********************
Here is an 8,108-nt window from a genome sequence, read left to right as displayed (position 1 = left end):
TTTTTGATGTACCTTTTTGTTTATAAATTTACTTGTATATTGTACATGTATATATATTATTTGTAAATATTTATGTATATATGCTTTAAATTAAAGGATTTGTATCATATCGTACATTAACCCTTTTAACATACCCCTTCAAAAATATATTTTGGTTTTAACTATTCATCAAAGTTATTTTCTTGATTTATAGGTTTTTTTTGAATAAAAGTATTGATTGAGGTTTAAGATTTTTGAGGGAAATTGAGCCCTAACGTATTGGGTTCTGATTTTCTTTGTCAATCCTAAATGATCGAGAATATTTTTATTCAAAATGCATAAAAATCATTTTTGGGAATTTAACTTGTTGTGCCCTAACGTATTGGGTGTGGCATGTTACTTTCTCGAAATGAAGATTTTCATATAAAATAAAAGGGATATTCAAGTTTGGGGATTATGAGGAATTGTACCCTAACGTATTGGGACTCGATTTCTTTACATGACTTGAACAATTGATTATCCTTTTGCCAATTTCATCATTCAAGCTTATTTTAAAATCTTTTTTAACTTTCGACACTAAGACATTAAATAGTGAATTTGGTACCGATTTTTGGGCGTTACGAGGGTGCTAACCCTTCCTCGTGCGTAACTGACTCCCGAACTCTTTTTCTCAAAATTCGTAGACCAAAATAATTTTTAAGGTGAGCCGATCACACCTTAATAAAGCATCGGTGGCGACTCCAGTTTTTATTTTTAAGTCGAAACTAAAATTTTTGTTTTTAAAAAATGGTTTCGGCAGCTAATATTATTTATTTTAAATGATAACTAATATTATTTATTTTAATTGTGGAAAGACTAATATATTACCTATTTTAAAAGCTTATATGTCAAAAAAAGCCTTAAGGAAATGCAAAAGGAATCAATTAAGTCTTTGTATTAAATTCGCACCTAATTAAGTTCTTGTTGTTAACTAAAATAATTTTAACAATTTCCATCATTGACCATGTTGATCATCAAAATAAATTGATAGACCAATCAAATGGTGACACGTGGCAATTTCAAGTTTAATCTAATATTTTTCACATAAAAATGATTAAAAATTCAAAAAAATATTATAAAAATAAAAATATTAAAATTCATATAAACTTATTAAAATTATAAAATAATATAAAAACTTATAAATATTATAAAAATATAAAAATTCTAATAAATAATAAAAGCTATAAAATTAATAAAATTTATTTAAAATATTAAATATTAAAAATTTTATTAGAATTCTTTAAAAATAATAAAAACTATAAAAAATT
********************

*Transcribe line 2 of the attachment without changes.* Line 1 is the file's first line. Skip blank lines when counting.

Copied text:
TTTTTGATGTACCTTTTTGTTTATAAATTTACTTGTATATTGTACATGTATATATATTATTTGTAAATATTTATGTATATATGCTTTAAATTAAAGGATTTGTATCATATCGTACATTAACCCTTTTAACATACCCCTTCAAAAATATATTTTGGTTTTAACTATTCATCAAAGTTATTTTCTTGATTTATAGGTTTTTTTTGAATAAAAGTATTGATTGAGGTTTAAGATTTTTGAGGGAAATTGAGCCCTAACGTATTGGGTTCTGATTTTCTTTGTCAATCCTAAATGATCGAGAATATTTTTATTCAAAATGCATAAAAATCATTTTTGGGAATTTAACTTGTTGTGCCCTAACGTATTGGGTGTGGCATGTTACTTTCTCGAAATGAAGATTTTCATATAAAATAAAAGGGATATTCAAGTTTGGGGATTATGAGGAATTGTACCCTAACGTATTGGGACTCGATTTCTTTACATGACTTGAACAATTGATTATCCTTTTGCCAATTTCATCATTCAAGCTTATTTTAAAATCTTTTTTAACTTTCGACACTAAGACATTAAATAGTGAATTTGGTACCGATTTTTGGGCGTTACGAGGGTGCTAACCCTTCCTCGTGCGTAACTGACTCCCGAACTCTTTTTCTCAAAATTCGTAGACCAAAATAATTTTTAAGGTGAGCCGATCACACCTTAATAAAGCATCGGTGGCGACTCCAGTTTTTATTTTTAAGTCGAAACTAAAATTTTTGTTTTTAAAAAATGGTTTCGGCAGCTAATATTATTTATTTTAAATGATAACTAATATTATTTATTTTAATTGTGGAAAGACTAATATATTACCTATTTTAAAAGCTTATATGTCAAAAAAAGCCTTAAGGAAATGCAAAAGGAATCAATTAAGTCTTTGTATTAAATTCGCACCTAATTAAGTTCTTGTTGTTAACTAAAATAATTTTAACAATTTCCATCATTGACCATGTTGATCATCAAAATAAATTGATAGACCAATCAAATGGTGACACGTGGCAATTTCAAGTTTAATCTAATATTTTTCACATAAAAATGATTAAAAATTCAAAAAAATATTATAAAAATAAAAATATTAAAATTCATATAAACTTATTAAAATTATAAAATAATATAAAAACTTATAAATATTATAAAAATATAAAAATTCTAATAAATAATAAAAGCTATAAAATTAATAAAATTTATTTAAAATATTAAATATTAAAAATTTTATTAGAATTCTTTAAAAATAATAAAAACTATAAAAAATT